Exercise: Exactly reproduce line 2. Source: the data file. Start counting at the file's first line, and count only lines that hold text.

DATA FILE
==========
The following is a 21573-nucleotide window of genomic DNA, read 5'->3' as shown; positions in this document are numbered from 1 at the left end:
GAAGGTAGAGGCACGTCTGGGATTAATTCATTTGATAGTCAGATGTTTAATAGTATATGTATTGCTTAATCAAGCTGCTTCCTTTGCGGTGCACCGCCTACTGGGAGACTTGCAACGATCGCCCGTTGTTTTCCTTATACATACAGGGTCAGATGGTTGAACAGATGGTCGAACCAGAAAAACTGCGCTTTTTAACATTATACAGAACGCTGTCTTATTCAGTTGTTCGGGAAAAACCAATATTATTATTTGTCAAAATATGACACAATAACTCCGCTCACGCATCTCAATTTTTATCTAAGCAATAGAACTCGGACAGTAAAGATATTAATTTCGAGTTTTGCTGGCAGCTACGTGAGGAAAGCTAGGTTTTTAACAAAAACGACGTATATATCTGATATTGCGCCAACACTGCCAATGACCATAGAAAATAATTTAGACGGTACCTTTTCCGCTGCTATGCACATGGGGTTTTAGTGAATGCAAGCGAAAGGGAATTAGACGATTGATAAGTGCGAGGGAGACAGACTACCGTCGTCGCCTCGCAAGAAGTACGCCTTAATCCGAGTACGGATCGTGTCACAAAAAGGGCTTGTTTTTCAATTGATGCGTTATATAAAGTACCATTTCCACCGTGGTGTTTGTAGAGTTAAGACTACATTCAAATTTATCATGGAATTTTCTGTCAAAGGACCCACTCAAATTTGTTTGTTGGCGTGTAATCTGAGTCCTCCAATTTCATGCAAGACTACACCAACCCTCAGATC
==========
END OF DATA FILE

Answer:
GAAGGTAGAGGCACGTCTGGGATTAATTCATTTGATAGTCAGATGTTTAATAGTATATGTATTGCTTAATCAAGCTGCTTCCTTTGCGGTGCACCGCCTACTGGGAGACTTGCAACGATCGCCCGTTGTTTTCCTTATACATACAGGGTCAGATGGTTGAACAGATGGTCGAACCAGAAAAACTGCGCTTTTTAACATTATACAGAACGCTGTCTTATTCAGTTGTTCGGGAAAAACCAATATTATTATTTGTCAAAATATGACACAATAACTCCGCTCACGCATCTCAATTTTTATCTAAGCAATAGAACTCGGACAGTAAAGATATTAATTTCGAGTTTTGCTGGCAGCTACGTGAGGAAAGCTAGGTTTTTAACAAAAACGACGTATATATCTGATATTGCGCCAACACTGCCAATGACCATAGAAAATAATTTAGACGGTACCTTTTCCGCTGCTATGCACATGGGGTTTTAGTGAATGCAAGCGAAAGGGAATTAGACGATTGATAAGTGCGAGGGAGACAGACTACCGTCGTCGCCTCGCAAGAAGTACGCCTTAATCCGAGTACGGATCGTGTCACAAAAAGGGCTTGTTTTTCAATTGATGCGTTATATAAAGTACCATTTCCACCGTGGTGTTTGTAGAGTTAAGACTACATTCAAATTTATCATGGAATTTTCTGTCAAAGGACCCACTCAAATTTGTTTGTTGGCGTGTAATCTGAGTCCTCCAATTTCATGCAAGACTACACCAACCCTCAGATC